[The following sermod is less accurate, than the productions of the same able pen usually are. It is evidently a basty production which the writer bad dot leisure to transcribe. But, if the plan comprises more, than there is in the text, it does not comprise tnore, than there is in the Bible; and if the style be plain, it is perspicuous and forcible. The discourse contains too many good thoughts, to be excluded from our pages.]


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Whereunto I also labour, striving, according to his working which work

eth in me mightily.


THIS text was introduced by which he wrought in him mightithe apostle Paul, stating his greatly. Neither Paul nor any other and arduous labours in the minis- man, ever had a good desire, or try: The theme of his preaching, performed a good and virtuous acwhich was addressed to the saints, tion, but by the mighty working of was, Christ in you, the hope of the Holy Spirit

. *** It'is God who glory-“Whom we preach, warn-worketh in you, both to will and to ing every man, and teaching every do, of his good pleasure.” man.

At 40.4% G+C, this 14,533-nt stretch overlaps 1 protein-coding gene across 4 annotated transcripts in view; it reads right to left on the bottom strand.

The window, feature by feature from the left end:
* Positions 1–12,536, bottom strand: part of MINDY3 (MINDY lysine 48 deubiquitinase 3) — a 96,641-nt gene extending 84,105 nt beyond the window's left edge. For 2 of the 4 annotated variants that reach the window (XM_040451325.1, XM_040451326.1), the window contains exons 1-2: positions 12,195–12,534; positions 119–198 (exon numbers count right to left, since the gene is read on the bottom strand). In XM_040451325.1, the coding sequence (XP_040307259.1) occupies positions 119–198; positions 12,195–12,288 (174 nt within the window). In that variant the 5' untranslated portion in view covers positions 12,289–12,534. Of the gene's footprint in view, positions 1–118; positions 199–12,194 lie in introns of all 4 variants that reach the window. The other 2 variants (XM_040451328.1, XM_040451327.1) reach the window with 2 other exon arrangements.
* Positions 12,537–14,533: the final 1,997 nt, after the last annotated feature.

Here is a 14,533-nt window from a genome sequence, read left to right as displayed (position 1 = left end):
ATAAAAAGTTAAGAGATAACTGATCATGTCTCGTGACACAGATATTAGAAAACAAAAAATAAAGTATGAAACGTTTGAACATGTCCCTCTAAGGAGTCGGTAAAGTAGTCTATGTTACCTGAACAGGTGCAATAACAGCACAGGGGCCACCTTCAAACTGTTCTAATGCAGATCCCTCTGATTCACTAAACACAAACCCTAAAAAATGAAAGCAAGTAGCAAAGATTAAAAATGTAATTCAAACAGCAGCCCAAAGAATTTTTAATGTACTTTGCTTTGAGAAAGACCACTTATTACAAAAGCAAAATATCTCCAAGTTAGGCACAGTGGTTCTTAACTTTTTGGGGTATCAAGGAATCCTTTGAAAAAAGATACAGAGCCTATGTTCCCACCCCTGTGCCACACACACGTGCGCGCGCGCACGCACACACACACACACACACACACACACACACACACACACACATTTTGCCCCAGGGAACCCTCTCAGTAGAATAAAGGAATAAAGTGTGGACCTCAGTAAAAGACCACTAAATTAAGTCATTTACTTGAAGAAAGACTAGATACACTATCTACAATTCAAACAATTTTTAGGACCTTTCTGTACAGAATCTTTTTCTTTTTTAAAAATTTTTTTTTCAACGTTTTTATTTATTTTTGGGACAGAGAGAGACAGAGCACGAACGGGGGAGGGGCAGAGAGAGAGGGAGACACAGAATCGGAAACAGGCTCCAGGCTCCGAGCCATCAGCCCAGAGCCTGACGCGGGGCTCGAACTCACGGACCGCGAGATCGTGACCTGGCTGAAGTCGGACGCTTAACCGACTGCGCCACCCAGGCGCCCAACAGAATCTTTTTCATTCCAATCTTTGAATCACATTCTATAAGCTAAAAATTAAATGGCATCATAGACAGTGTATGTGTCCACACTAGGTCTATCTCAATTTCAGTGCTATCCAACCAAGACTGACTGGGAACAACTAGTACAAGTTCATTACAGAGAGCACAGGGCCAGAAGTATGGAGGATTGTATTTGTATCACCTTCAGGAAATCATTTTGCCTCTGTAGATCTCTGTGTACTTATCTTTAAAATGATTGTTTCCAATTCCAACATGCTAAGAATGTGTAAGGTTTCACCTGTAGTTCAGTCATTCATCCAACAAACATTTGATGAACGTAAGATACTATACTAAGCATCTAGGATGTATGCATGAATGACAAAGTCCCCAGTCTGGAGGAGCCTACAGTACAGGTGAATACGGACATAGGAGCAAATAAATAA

Paul in particular, was By this text we find two imporpowerfully excited to labour and tant ideas suggested. strive for the salvation of sinners, I. The promotion of Christ's and the advancement of Christ's cause, in the conversion of adult kingdom. And his success was in sinners, is rarely or never effected, full proportion to his labours and without the arduous labour of his toils. He was, probably, instru- i ministering servants. This is the mental of the salvation of more sin-chief and most powerful means of ners, than any other preacher, since salvation, And the Christian era. But, notwith

II. That all the success of standing all his labour and success, Christ's ministering servants, dethere is a consideration in the text, pends upon the mighty working of which effectually prevents all God, by the agency of the Holy ground of boasting: for all the la- Spirit. bour and striving, in Paul's case, 1. The promotion of Christ's were according to God's working, cause, in the conversion of adult